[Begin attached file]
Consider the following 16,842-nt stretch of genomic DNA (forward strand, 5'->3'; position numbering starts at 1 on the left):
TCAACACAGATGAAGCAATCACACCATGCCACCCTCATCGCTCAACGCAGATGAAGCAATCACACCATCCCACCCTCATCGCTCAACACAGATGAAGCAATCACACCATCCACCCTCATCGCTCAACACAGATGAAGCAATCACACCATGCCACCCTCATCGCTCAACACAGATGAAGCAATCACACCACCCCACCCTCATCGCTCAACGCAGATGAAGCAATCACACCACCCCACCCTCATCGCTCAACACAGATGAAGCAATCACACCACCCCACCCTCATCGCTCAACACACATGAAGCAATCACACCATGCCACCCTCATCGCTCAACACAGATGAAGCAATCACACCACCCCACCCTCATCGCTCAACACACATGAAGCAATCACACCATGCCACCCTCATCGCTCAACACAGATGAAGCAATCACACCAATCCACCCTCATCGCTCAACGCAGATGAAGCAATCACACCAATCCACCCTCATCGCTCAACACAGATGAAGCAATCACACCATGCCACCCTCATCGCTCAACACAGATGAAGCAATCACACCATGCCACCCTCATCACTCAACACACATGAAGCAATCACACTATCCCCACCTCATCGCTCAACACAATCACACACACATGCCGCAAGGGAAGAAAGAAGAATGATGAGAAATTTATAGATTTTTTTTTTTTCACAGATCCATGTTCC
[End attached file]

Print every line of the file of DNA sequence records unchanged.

Consider the following 16,842-nt stretch of genomic DNA (forward strand, 5'->3'; position numbering starts at 1 on the left):
TCAACACAGATGAAGCAATCACACCATGCCACCCTCATCGCTCAACGCAGATGAAGCAATCACACCATCCCACCCTCATCGCTCAACACAGATGAAGCAATCACACCATCCACCCTCATCGCTCAACACAGATGAAGCAATCACACCATGCCACCCTCATCGCTCAACACAGATGAAGCAATCACACCACCCCACCCTCATCGCTCAACGCAGATGAAGCAATCACACCACCCCACCCTCATCGCTCAACACAGATGAAGCAATCACACCACCCCACCCTCATCGCTCAACACACATGAAGCAATCACACCATGCCACCCTCATCGCTCAACACAGATGAAGCAATCACACCACCCCACCCTCATCGCTCAACACACATGAAGCAATCACACCATGCCACCCTCATCGCTCAACACAGATGAAGCAATCACACCAATCCACCCTCATCGCTCAACGCAGATGAAGCAATCACACCAATCCACCCTCATCGCTCAACACAGATGAAGCAATCACACCATGCCACCCTCATCGCTCAACACAGATGAAGCAATCACACCATGCCACCCTCATCACTCAACACACATGAAGCAATCACACTATCCCCACCTCATCGCTCAACACAATCACACACACATGCCGCAAGGGAAGAAAGAAGAATGATGAGAAATTTATAGATTTTTTTTTTTTCACAGATCCATGTTCC